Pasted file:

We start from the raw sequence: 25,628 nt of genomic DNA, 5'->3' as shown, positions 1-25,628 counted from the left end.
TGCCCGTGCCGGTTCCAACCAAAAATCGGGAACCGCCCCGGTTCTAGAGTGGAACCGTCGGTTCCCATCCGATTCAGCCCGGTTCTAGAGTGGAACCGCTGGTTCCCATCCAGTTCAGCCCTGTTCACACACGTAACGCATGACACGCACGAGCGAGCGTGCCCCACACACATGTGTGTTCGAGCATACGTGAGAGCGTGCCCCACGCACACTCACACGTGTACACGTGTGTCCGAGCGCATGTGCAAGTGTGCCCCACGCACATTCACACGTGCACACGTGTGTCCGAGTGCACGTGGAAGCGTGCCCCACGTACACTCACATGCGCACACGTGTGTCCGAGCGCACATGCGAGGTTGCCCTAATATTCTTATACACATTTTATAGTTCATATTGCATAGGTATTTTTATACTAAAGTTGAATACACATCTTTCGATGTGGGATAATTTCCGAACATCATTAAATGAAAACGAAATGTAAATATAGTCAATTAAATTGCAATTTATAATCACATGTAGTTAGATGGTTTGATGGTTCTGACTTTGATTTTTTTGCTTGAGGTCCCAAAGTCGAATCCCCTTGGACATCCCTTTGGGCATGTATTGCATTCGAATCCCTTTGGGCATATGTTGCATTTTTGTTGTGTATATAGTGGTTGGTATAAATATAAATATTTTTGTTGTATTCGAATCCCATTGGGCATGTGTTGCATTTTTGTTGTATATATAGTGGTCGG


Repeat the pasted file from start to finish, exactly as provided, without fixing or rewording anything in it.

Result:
We start from the raw sequence: 25,628 nt of genomic DNA, 5'->3' as shown, positions 1-25,628 counted from the left end.
TGCCCGTGCCGGTTCCAACCAAAAATCGGGAACCGCCCCGGTTCTAGAGTGGAACCGTCGGTTCCCATCCGATTCAGCCCGGTTCTAGAGTGGAACCGCTGGTTCCCATCCAGTTCAGCCCTGTTCACACACGTAACGCATGACACGCACGAGCGAGCGTGCCCCACACACATGTGTGTTCGAGCATACGTGAGAGCGTGCCCCACGCACACTCACACGTGTACACGTGTGTCCGAGCGCATGTGCAAGTGTGCCCCACGCACATTCACACGTGCACACGTGTGTCCGAGTGCACGTGGAAGCGTGCCCCACGTACACTCACATGCGCACACGTGTGTCCGAGCGCACATGCGAGGTTGCCCTAATATTCTTATACACATTTTATAGTTCATATTGCATAGGTATTTTTATACTAAAGTTGAATACACATCTTTCGATGTGGGATAATTTCCGAACATCATTAAATGAAAACGAAATGTAAATATAGTCAATTAAATTGCAATTTATAATCACATGTAGTTAGATGGTTTGATGGTTCTGACTTTGATTTTTTTGCTTGAGGTCCCAAAGTCGAATCCCCTTGGACATCCCTTTGGGCATGTATTGCATTCGAATCCCTTTGGGCATATGTTGCATTTTTGTTGTGTATATAGTGGTTGGTATAAATATAAATATTTTTGTTGTATTCGAATCCCATTGGGCATGTGTTGCATTTTTGTTGTATATATAGTGGTCGG